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Author Topic: Entertainment law  (Read 1071 times)

Live Free or Die

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Entertainment law
« on: December 29, 2008, 10:41:06 PM »
I already posted this in another thread, but I'm toying with the idea of going into music industry law. Is there anyone who could talk about what exactly music industry lawyers do? I assume it has a lot to do with contracts and copyrights, but I want to hear what other people have to say. Additionally, I know LA schools like USC and UCLA are great for entertainment law, but are there good entertainment law schools on the east coast? Additionally, what are employment opportunities like on the east coast versus the west coast in the entertainment field? Thanks!

itzjulz

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Re: Entertainment law
« Reply #1 on: December 30, 2008, 12:55:04 AM »
Tom: See my post on your other thread for some basics :)

There are good schools for entertainment law on the east coast (New York, specifically): NYU, Columbia, Fordham, Cardozo.  If the school doesn't have a lot of courses specific to entertainment/media law, make sure they have strong transactional/contract course options - that's what's important :)

Also lots of firms and other in-house opportunities on the east coast.  Between positions at firms, you've also got networks like MTV, labels (Sony, among others), and plenty of other places where you're likely to find in-house lawyers (ASCAP, for example)
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Live Free or Die

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Re: Entertainment law
« Reply #2 on: December 30, 2008, 01:42:25 AM »
Tom: See my post on your other thread for some basics :)

There are good schools for entertainment law on the east coast (New York, specifically): NYU, Columbia, Fordham, Cardozo.  If the school doesn't have a lot of courses specific to entertainment/media law, make sure they have strong transactional/contract course options - that's what's important :)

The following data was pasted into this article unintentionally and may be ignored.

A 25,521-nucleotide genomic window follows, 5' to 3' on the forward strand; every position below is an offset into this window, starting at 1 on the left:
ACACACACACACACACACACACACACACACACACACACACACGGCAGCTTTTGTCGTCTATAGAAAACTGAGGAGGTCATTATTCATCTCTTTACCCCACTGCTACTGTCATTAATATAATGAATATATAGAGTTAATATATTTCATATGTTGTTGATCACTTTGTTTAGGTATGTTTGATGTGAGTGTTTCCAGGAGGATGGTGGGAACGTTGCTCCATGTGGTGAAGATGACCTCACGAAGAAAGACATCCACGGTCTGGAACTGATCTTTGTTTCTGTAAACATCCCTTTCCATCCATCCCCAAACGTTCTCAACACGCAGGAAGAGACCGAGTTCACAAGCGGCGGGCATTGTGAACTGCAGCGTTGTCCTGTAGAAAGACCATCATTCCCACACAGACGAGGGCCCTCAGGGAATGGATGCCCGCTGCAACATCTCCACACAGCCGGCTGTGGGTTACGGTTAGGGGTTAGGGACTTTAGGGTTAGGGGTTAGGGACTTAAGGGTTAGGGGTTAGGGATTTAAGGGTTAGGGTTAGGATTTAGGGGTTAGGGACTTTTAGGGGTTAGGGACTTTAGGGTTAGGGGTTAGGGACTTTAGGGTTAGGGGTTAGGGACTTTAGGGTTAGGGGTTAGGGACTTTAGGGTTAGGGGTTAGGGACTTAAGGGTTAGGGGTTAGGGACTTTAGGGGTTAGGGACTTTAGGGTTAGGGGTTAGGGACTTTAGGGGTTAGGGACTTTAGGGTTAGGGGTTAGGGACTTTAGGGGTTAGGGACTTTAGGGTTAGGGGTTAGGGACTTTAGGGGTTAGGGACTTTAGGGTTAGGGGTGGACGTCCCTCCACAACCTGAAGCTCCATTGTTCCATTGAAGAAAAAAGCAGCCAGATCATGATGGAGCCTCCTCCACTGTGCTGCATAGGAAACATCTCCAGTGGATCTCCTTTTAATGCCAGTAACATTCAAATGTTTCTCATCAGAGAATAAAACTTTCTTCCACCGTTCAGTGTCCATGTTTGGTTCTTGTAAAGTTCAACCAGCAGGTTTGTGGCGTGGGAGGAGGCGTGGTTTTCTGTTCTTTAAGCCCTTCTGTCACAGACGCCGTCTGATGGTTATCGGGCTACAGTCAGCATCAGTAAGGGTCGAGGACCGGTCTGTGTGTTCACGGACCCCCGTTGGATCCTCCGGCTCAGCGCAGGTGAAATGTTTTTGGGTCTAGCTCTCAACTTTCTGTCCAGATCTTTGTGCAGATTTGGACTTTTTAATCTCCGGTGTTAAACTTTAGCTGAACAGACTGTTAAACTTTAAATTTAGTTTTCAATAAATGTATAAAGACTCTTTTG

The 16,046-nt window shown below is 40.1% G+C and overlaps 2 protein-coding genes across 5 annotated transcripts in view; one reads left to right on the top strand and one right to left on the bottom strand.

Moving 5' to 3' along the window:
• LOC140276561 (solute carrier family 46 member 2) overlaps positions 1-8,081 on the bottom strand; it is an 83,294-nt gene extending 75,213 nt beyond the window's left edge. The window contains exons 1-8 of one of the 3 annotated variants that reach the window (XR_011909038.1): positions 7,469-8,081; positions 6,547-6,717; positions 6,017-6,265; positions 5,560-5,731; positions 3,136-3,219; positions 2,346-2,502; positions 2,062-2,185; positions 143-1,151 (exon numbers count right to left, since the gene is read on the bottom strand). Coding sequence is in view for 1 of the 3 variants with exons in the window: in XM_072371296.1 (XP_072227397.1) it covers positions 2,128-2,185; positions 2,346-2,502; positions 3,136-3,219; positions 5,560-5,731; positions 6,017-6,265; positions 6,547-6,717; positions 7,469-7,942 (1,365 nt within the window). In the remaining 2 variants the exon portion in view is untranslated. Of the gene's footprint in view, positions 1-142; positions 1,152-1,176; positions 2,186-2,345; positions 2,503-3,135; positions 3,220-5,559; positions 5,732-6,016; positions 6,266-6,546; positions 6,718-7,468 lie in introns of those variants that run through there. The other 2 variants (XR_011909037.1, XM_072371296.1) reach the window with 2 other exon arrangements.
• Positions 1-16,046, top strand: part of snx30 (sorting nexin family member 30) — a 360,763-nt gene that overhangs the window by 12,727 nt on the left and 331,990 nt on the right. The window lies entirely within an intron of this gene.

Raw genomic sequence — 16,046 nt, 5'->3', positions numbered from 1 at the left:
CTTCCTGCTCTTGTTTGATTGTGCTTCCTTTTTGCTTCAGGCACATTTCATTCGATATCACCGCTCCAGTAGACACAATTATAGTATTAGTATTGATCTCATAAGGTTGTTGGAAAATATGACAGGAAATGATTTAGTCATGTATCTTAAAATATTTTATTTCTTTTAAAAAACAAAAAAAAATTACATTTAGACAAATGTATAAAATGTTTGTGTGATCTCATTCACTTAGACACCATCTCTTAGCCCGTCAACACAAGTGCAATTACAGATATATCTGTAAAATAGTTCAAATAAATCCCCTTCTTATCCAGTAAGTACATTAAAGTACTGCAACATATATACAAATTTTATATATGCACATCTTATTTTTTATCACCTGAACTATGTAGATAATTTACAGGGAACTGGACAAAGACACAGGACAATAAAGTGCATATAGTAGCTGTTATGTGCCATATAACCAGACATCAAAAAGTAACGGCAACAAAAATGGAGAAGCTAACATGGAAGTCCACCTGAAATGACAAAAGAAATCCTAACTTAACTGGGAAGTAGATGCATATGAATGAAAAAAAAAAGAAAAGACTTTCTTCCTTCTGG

Also lots of firms and other in-house opportunities on the east coast.  Between positions at firms, you've also got networks like MTV, labels (Sony, among others), and plenty of other places where you're likely to find in-house lawyers (ASCAP, for example)

Thanks a lot for the help - it is much appreciated  :)

Would my chances of getting an entertainment job be severely diminished if I went to a general T14 school like Duke, Cornell, or Georgetown that isn't really known for entertainment law? My apps have already been sent out, and I mostly just applied to T14 schools because I wasn't sure about any specialties (and I'm still not sure). I also don't anticipate an NYU or Columbia acceptance :(

itzjulz

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Re: Entertainment law
« Reply #3 on: December 30, 2008, 10:23:28 AM »
I don't think your chances at an entertainment law job would be killed by going to another T14 that doesn't specialize in it.  Look for solid IP and contracts curricula.  Your only disadvantage might be that entertainment firms might not recruit as much at those schools for internships or summer associates - That just means it might be more competitive for you, and you'll have to do some digging to find those jobs on your own.

I don't know *too* much about Duke, Cornell, and Georgetown, as I wasn't really considering them myself.  You might consider talking to someone from admissions and asking them what they recommend.  I got an honest answer from a rep at the Chicago Forum from one of the schools in the San Fran bay area (I don't remember which one), who told me their IP program is heavily geared towards patent law, because of their proximity to Silicon Valley and the computer industry there.  Good to know ahead of time, as I currently have no interest in the patent issues involving supercomputer microchips and whatnot.  In the other thread about this topic, one poster pointed out the importance of IP law - he's right, but it still pays to find out exactly what you're going to be learning.  When I was in undergrad in Detroit, a lot of the work in courses I took for my business minor ALL related to the auto industry, which I have no interest in.  Computer chips and poorly made cars - no thank you. :)
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